British and Canadians Criticize Leaders for Following U.S. Lead
August 9, 2006
Polls Show Weak Support for Missions in Iraq and Afghanistan
Two of President Bush’s closest allies—Great Britain’s Tony Blair and Canada’s Stephen Harper—have alienated voters by seeming to follow the United States’ lead on policy toward the Middle East. Majorities in both nations now oppose their governments’ indefinite commitment to U.S.-led operations in Iraq and the NATO mission in Afghanistan.
In contrast, French President Jacques Chirac and Prime Minister Dominique de Villepin, whose government has been battered by scandals, have seen their sagging approval ratings rise since distancing themselves from the United States and Israel by calling for an immediate cease-fire in Lebanon.
A large majority of British voters—including most Labor party supporters—want Prime Minister Tony Blair to pursue policies that are more independent of the Bush Administration. An ICM poll taken for the Guardian newspaper found that 63 percent agreed with the statement that Tony Blair had made Britain “too close to the U.S.A.” Only a third thought that relations between the two countries were “about right.” A mere 3 percent thought Britain should be closer to the United States.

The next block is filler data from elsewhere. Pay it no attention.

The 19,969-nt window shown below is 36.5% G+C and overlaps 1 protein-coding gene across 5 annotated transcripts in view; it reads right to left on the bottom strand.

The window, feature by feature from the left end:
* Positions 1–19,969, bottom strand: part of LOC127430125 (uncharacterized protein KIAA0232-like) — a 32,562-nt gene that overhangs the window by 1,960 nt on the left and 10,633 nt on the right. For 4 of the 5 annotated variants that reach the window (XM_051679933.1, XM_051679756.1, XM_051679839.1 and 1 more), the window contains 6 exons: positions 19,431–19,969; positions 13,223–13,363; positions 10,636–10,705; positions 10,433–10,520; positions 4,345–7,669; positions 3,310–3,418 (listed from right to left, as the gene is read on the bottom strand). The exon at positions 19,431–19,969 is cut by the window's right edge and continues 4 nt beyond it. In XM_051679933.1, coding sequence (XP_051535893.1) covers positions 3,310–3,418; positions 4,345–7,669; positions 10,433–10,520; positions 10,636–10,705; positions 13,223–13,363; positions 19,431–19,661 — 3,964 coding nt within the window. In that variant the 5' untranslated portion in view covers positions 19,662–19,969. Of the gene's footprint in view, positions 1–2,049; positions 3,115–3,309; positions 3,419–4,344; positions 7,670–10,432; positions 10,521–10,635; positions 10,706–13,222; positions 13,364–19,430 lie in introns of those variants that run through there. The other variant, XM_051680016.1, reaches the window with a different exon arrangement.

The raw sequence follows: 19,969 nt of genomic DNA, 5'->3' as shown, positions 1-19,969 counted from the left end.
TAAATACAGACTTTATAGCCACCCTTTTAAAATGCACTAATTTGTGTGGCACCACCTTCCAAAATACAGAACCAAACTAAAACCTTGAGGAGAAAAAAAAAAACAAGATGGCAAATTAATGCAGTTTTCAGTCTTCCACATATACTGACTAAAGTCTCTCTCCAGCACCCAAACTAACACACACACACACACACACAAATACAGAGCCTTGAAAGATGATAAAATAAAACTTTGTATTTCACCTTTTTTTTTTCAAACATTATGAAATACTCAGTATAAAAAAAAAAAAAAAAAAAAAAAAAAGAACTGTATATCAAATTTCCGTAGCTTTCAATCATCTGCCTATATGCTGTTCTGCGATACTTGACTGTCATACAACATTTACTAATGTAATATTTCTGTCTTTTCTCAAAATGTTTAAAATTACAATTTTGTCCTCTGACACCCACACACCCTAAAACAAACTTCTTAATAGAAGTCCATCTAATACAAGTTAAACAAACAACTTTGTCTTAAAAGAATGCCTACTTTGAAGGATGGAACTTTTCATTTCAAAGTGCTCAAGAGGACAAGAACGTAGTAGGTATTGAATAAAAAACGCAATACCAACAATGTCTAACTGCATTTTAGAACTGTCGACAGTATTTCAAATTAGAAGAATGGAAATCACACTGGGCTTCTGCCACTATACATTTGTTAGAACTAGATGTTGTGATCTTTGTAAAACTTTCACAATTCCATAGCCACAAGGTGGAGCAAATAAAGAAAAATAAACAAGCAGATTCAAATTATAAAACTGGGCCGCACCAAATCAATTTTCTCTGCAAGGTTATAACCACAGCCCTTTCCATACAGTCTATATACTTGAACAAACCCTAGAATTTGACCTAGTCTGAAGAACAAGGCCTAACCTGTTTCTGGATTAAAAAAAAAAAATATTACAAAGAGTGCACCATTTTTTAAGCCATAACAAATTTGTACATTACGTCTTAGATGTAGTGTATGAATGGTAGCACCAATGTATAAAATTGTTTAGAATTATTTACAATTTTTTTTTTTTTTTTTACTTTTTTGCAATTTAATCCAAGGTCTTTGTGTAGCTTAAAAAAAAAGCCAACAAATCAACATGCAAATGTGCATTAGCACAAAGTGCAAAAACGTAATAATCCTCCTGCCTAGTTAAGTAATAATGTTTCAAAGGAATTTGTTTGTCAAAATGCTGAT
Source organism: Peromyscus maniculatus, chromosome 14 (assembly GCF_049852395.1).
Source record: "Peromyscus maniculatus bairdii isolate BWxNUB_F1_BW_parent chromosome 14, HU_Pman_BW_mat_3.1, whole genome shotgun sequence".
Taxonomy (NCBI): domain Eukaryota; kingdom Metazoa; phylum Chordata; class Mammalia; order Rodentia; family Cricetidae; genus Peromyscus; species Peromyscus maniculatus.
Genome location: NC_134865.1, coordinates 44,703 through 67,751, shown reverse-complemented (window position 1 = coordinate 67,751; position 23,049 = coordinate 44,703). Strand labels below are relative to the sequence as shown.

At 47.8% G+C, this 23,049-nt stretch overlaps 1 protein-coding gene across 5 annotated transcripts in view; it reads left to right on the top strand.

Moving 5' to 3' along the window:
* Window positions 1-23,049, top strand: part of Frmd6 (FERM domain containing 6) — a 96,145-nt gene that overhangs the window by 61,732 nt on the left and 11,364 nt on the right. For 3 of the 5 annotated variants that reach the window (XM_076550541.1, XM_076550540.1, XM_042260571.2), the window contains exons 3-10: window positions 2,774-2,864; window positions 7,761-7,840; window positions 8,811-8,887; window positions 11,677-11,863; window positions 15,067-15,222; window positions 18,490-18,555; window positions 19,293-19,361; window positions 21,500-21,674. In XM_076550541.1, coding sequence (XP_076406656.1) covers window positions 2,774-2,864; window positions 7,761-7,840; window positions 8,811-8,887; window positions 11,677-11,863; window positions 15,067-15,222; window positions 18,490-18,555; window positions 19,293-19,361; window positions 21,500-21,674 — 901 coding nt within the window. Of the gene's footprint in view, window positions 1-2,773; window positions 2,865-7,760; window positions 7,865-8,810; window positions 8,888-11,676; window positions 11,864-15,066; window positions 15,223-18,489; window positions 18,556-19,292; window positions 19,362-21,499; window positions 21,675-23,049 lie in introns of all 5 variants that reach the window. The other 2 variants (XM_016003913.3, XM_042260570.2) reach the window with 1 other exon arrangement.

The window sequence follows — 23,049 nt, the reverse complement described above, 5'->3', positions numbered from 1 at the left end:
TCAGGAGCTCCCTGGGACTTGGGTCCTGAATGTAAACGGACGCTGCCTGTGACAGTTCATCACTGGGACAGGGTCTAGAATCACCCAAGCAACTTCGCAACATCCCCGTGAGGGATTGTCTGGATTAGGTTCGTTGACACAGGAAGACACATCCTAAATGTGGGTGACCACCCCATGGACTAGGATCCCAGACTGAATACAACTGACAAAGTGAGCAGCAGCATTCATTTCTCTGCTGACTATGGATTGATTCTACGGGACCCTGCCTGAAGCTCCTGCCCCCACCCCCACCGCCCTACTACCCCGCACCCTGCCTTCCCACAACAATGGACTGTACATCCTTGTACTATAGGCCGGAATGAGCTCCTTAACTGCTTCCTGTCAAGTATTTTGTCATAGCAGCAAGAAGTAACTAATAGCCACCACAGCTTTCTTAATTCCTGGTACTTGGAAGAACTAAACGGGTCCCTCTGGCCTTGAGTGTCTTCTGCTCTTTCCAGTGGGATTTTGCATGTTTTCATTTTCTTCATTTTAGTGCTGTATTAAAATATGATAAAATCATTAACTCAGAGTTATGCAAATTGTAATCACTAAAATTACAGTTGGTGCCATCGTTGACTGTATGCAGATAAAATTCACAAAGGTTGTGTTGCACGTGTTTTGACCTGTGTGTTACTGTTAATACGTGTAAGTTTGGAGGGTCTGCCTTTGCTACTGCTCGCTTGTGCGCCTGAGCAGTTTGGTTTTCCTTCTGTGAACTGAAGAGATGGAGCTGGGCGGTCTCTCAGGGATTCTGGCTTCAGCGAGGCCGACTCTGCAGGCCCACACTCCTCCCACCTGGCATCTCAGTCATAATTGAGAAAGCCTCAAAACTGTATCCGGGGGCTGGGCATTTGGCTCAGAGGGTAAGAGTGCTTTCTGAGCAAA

The desire for greater distance between Bush and Blair included most Labor party supporters (54%) and strong majorities of Conservatives (68%) and Liberal Democrats (83%).
A majority of Canadians think Stephen Harper, Canada’s Conservative Prime Minister, is following Washington’s lead by backing Israel in its battle with Hezbollah. Most Canadians want their government to remain neutral in the conflict.
A poll for the Toronto Globe and Mail by the Strategic Counsel, conducted July 27-30, found that 53 per cent thought Harper backed Israel “because it is in line with the position of U.S. President Bush and his administration.” Only one in five (19 percent) thought their prime minister based his support for Israel on principle.
More than three out of four Canadians (77%) believe Canada should remain neutral in the conflict. Sixteen percent thought Canada should back Israel and only one percent favored supporting Hezbollah. The perception that the Canadian Prime Minister is too eager to back U.S. polices overseas may have contributed to the declining support for conservatives over the last few months. Since mid-April, Conservative support has slipped from 41 percent to 32 percent, according to polls by Decima Research.
Chirac Gets a Much-Needed Lift
Jacques Chirac’s popularity hit record lows last month, not only for his presidency but for all French presidents since Charles de Gaulle founded the Fifth Republic in 1958. A poll by the Ifop Institute for the Journal du Dimanche newspaper taken June 8-16 found that only 27 percent were satisfied with Chirac’s performance while 70 percent disapproved. Villepin fared even worse: only 23 percent approved of the prime minister. The two right-wing leaders, who abandoned labor reforms last spring in the face of massive student protests, have also been weakened by scandals over the management of partly state-owned companies and allegations of political dirty tricks.